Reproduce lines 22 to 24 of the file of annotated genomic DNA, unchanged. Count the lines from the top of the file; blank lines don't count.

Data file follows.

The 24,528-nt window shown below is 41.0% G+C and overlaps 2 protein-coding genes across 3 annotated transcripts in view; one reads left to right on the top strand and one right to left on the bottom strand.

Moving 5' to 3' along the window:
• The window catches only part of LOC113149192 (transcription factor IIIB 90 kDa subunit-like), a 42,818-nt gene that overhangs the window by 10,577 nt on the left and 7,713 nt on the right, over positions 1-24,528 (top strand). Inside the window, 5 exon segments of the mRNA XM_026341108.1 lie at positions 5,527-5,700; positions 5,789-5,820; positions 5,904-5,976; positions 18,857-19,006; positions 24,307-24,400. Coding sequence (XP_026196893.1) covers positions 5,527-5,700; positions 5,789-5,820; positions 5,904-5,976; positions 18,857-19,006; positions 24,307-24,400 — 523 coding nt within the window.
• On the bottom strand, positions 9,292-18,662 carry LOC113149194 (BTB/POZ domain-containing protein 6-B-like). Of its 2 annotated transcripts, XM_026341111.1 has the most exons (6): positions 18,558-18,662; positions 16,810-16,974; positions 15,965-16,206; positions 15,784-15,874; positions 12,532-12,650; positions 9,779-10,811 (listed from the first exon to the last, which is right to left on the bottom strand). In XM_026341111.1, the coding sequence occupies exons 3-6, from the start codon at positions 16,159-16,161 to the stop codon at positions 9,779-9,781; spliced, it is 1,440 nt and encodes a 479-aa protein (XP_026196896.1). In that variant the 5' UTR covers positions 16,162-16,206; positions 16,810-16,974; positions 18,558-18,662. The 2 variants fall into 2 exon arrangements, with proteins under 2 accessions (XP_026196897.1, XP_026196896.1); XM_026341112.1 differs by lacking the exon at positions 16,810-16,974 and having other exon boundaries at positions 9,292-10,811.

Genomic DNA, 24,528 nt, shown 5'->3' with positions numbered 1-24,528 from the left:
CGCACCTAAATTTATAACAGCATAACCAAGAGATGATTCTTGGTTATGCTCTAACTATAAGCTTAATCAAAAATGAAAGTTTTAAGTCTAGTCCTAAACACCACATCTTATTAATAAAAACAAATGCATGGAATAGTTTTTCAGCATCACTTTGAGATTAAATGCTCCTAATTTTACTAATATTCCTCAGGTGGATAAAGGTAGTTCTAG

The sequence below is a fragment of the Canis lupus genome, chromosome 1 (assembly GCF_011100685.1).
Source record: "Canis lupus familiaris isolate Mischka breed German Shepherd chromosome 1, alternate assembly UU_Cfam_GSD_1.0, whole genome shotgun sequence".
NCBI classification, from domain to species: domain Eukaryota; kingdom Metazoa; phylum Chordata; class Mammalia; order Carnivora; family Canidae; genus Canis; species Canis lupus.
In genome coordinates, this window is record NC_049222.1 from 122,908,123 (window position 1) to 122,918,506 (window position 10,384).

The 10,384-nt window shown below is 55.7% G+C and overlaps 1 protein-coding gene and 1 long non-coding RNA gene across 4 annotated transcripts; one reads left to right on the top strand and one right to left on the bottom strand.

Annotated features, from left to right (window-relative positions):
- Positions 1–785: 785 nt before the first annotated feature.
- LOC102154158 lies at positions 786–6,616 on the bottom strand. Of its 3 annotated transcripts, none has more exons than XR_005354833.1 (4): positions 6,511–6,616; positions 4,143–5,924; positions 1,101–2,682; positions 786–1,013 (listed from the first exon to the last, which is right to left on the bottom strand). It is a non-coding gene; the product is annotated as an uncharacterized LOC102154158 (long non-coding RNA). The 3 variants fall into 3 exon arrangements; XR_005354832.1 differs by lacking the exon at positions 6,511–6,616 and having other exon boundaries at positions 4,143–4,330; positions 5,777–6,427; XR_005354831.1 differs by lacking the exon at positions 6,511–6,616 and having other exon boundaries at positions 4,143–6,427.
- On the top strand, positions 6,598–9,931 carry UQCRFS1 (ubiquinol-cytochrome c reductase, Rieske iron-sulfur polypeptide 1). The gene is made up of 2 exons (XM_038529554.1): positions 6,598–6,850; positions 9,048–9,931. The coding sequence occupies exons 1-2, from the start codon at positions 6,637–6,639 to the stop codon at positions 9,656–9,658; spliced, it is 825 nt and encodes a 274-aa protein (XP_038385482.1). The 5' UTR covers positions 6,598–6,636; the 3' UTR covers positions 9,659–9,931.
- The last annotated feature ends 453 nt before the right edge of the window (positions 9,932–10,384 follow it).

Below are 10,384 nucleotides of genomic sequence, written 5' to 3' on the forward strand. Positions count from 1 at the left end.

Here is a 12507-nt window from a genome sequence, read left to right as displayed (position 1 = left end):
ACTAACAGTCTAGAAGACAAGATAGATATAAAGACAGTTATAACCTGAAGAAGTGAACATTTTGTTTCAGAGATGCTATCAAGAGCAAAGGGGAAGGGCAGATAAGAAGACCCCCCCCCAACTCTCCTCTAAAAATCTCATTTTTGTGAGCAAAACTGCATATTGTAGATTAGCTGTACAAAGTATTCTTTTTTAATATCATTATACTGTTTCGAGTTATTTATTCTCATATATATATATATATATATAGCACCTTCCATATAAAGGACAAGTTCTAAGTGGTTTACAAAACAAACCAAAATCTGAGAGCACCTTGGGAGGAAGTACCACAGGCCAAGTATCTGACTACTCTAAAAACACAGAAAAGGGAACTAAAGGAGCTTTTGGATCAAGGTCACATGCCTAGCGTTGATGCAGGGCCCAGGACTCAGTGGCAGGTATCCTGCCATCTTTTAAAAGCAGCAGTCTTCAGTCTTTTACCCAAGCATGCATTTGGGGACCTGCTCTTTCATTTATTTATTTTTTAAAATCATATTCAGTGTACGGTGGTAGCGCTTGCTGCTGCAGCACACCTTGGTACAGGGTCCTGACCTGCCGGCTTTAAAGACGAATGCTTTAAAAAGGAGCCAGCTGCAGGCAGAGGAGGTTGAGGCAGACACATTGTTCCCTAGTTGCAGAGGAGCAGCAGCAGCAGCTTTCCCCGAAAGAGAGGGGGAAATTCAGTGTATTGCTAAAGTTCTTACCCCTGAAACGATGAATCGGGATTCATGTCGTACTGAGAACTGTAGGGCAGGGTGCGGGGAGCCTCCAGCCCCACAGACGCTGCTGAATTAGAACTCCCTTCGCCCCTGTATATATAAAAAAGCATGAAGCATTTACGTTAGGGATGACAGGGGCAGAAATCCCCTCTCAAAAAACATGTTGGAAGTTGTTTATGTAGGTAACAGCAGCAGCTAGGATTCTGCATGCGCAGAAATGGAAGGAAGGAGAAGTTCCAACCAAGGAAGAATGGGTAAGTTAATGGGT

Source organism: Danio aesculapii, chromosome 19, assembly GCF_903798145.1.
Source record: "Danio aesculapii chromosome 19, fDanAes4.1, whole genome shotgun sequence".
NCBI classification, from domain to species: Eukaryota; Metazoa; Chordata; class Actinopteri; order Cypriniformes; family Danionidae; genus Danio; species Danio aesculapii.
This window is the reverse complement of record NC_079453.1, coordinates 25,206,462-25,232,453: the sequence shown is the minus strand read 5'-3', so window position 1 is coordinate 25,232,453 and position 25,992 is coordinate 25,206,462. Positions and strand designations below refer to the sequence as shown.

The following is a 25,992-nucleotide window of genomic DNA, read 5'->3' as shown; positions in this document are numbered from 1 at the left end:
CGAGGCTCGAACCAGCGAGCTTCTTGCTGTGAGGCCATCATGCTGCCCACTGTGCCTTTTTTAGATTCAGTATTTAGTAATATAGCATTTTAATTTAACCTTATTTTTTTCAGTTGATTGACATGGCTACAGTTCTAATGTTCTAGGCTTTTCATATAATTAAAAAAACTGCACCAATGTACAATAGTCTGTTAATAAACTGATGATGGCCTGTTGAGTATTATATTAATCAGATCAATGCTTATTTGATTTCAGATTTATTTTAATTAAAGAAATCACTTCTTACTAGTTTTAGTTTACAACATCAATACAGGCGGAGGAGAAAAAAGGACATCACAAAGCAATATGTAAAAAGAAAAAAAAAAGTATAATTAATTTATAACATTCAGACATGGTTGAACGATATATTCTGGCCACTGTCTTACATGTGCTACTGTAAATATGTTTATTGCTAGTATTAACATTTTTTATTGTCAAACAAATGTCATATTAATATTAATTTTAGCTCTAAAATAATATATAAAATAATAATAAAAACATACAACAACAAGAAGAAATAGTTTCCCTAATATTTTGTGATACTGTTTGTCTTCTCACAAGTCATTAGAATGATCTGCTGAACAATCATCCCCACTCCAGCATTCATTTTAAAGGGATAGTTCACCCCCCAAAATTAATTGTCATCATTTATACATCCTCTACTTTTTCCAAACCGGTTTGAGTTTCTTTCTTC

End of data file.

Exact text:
NCBI classification, from domain to species: Eukaryota; Metazoa; Chordata; class Actinopteri; order Cypriniformes; family Danionidae; genus Danio; species Danio aesculapii.
This window is the reverse complement of record NC_079453.1, coordinates 25,206,462-25,232,453: the sequence shown is the minus strand read 5'-3', so window position 1 is coordinate 25,232,453 and position 25,992 is coordinate 25,206,462. Positions and strand designations below refer to the sequence as shown.

The following is a 25,992-nucleotide window of genomic DNA, read 5'->3' as shown; positions in this document are numbered from 1 at the left end: